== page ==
Polycystic ovary syndrome–a systemic disorder?

Best Pract Res Clin Obstet Gynaecol. 2003 Apr;17(2):263-74

Balen A, Rajkowha M.

The General Infirmary, Claredon wing, Leeds LS2 9NS, UK. adam.balen@leedsth.nhs.uk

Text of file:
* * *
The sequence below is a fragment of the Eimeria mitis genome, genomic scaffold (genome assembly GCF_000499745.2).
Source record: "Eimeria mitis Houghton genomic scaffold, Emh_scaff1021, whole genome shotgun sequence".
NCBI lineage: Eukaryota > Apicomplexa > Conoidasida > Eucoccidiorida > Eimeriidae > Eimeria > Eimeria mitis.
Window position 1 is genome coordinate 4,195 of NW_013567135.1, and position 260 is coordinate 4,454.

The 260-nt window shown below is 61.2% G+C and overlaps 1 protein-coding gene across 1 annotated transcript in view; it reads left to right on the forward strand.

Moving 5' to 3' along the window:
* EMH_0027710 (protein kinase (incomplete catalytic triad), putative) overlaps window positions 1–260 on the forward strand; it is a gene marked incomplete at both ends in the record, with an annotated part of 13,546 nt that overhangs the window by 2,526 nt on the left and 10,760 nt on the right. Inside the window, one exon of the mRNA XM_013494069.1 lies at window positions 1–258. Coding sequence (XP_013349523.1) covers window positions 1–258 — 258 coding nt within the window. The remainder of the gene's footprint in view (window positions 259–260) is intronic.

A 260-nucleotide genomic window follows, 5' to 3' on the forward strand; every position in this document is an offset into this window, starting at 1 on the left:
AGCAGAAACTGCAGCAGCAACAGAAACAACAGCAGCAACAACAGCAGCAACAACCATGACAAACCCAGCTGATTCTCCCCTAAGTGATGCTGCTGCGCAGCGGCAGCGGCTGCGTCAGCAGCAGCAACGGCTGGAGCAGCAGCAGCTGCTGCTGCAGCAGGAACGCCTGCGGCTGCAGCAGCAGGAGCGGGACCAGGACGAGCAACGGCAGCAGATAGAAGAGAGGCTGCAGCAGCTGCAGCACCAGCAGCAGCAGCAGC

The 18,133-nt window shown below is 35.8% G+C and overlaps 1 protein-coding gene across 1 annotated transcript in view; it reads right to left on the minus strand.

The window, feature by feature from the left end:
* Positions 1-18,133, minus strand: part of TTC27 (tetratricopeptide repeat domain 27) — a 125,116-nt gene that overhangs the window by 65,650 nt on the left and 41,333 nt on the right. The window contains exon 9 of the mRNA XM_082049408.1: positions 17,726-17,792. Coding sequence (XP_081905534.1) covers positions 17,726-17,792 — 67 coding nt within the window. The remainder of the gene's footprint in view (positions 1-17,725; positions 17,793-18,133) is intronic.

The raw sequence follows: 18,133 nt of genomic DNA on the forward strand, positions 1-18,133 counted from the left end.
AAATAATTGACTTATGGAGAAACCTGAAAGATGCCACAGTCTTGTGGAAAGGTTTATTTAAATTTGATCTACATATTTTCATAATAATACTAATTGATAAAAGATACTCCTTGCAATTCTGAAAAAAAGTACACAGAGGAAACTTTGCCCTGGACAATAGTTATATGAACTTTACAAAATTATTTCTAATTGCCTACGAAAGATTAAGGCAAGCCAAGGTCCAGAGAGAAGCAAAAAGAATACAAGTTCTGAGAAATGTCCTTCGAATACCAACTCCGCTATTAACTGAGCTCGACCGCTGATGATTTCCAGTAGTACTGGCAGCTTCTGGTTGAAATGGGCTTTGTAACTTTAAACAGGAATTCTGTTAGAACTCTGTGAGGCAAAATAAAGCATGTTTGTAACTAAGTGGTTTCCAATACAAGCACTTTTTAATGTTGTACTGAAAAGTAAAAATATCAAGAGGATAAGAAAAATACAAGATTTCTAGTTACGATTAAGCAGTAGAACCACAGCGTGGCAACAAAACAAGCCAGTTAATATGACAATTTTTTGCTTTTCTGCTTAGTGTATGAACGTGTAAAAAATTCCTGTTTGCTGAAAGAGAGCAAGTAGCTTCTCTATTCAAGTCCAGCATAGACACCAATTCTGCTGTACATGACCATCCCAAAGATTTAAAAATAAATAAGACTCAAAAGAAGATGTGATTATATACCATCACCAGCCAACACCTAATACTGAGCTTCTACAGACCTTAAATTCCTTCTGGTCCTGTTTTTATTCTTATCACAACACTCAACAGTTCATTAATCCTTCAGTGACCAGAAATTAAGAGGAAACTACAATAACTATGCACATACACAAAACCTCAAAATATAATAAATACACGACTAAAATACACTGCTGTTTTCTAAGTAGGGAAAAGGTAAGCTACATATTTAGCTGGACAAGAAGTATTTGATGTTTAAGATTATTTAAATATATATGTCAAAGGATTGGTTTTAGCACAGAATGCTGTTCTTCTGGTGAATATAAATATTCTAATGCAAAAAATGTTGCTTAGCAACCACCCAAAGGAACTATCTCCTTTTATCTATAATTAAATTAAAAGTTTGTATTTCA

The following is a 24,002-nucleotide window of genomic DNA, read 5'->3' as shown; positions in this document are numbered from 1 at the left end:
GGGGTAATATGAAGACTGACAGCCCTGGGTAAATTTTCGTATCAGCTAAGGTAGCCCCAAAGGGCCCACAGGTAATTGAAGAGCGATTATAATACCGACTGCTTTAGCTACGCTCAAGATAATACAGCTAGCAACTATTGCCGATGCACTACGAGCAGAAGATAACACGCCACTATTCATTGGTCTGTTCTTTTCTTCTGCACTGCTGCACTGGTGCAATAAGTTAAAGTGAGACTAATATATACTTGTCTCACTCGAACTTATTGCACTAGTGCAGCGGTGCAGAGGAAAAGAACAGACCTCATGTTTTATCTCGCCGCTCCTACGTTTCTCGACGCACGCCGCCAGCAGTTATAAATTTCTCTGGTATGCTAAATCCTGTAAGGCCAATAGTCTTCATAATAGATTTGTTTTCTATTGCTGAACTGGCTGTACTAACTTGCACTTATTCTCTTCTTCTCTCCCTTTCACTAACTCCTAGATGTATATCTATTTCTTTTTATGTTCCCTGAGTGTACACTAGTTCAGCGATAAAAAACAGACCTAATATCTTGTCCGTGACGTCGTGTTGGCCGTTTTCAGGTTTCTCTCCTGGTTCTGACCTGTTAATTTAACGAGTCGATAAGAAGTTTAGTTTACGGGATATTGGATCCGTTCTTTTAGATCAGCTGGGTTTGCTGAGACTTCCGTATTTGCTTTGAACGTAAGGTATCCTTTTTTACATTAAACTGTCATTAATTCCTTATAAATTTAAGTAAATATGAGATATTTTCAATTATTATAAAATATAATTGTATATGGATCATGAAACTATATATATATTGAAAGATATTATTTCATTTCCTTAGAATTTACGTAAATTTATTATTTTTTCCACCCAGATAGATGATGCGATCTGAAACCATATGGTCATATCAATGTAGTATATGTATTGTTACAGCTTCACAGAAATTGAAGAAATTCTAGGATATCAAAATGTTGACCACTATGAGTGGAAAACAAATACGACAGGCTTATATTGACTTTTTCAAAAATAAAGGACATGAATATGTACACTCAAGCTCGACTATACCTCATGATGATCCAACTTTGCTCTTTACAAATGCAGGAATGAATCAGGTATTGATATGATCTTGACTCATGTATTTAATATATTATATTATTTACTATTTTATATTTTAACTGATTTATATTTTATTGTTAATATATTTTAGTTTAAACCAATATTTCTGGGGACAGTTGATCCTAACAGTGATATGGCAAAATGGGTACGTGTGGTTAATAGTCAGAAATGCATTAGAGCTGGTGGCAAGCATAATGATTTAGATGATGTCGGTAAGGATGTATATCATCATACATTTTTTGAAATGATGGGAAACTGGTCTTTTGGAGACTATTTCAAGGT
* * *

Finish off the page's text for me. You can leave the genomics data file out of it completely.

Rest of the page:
Polycystic ovary syndrome (PCOS) is the commonest endocrine disturbance affecting women. There is considerable heterogeneity of symptoms and signs amongst women with PCOS and for an individual these may change over time. PCOS is familial and genetics appear to be associated with disturbances of insulin secretion. Polycystic ovaries can exist without clinical signs of the syndrome, which may then become expressed over time. There are a number of interlinking factors that affect expression of PCOS. A gain in weight is associated with a worsening of symptoms whilst weight loss will ameliorate the endocrine and metabolic profile and symptomatology. Women with PCOS are characterized by the presence of insulin resistance, central obesity and dyslipidaemia, which appears to place them at a higher risk of developing diabetes as well as cardiovascular disease. A number of studies have confirmed the higher incidence of diabetes, although they have not shown a higher risk of mortality from ischaemic heart disease (IHD). Cross-sectional studies have demonstrated a significant association between PCOS and IHD. Prospective, long-term longitudinal studies confirming this risk are still awaited. Weight loss remains the most effective first line therapeutic intervention in women with PCOS and recently the use of insulin sensitizing agents has demonstrated benefit.